Local vandals seem to have it in for art these days.
A day after the temporary public art program on State Street witnessed its third attack of defacement by vandals, somebody hurled a brick through the window of Sullivan Goss, a private gallery at 7 E. Anapamu St., about 1:15 a.m. Thursday.
Employees at the gallery say they believe that the vandalism was politically motivated.
The crime happened a day after the gallery opened an exhibit that makes a controversial political statement.
Called “The Aqueous Inquisitor,” the exhibit by regional artist Jeff Sanders features a fully functioning automated waterboarding machine set against the backdrop of an American flag, on which is written: “Great Nation Deserves Answers.”
“Whoever did it threw it with enough force to go through double-thick glass,” gallery director Jeremy Tessmer said.
Tessmer acknowledged that he has no proof the perpetrator knew about the controversial exhibit, which is in the back of the gallery and can’t be seen from the front window.
He said the last time the gallery encountered problems was two years ago, when artist John Nava created a similar statement about the war in Iraq.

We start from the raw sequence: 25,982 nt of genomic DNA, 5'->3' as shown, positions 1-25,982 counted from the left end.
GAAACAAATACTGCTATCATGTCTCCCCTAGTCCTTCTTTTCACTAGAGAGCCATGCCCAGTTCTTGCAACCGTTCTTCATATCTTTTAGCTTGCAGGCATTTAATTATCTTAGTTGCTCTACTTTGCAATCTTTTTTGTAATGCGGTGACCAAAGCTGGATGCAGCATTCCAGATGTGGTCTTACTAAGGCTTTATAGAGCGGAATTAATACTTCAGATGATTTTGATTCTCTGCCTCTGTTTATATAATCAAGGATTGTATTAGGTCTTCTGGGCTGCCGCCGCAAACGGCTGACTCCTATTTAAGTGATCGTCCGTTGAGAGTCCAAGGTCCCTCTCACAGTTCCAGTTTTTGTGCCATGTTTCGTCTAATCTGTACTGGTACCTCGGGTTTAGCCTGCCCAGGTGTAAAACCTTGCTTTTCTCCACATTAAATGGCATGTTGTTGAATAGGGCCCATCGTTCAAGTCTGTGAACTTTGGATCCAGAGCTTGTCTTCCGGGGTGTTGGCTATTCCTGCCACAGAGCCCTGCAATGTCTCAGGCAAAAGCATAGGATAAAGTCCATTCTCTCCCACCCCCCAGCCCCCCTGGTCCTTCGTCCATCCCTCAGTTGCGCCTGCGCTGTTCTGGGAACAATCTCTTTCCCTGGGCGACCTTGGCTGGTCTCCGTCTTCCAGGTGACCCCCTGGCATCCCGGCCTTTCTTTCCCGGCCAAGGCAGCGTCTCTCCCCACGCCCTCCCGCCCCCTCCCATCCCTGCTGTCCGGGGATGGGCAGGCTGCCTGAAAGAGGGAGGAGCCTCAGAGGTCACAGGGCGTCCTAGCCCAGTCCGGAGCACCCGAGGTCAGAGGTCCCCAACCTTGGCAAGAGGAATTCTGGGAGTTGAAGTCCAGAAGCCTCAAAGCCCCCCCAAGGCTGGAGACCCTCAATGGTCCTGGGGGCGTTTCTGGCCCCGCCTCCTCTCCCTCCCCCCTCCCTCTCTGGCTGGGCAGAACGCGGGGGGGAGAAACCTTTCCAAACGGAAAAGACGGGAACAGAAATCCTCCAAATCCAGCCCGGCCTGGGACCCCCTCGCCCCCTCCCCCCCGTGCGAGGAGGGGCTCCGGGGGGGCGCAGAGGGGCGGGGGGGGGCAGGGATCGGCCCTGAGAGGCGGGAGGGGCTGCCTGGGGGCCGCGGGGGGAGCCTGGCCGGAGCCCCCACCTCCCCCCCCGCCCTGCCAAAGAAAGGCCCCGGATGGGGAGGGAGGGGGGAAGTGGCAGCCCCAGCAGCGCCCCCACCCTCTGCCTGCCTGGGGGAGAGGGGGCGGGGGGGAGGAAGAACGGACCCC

His exhibit featured straight-faced adolescents wearing T-shirts and buttons emblazoned with messages such as “America Tortures” and “Stop the Dim Reaper.”
At the time, the gallery received numerous complaints in the form of letters, e-mails and phone calls, some of which contained threats. “People threatened our physical safety,” Tessmer said. “So maybe that colors our experience.”
Not one to back down, Tessmer marked the hole in the glass with an arrow and red lettering with the message: “Red Brick Thurs. 1:15 a.m. Coward’s Way.”
Meanwhile, on nearby State Street, vandals have defaced or destroyed three of the eight pieces that make up the biannual public State of the Art project.
On a positive note, someone offered Friday to donate materials to make one of the pieces whole again.
Local artists Matthew Woodford and Rafael Perea de la Cabada were crestfallen this week when they discovered that someone had cracked open one of the transparent plastic windows of their rectangular 10-foot-tall structure crammed with stuffed animals. The miscreant, who city officials speculate may have used a skateboard, made off with some of the dolls.
Called “Persistence of the Unnecessary,” the towering piece made of steel, wood and Plexiglas required the work of a construction crane to install, and is meant to partially resemble some of the storefronts on State Street.
On Thursday, after reading an article in Noozhawk, businessman Bill Lever came to their aid, Cabada said. Lever, the owner of Bakersfield Plastics and a resident of Santa Barbara, told the artists he would bring them new transparent plastic, Cabada said.
Noozhawk staff writer Rob Kuznia can be reached at firstname.lastname@example.org.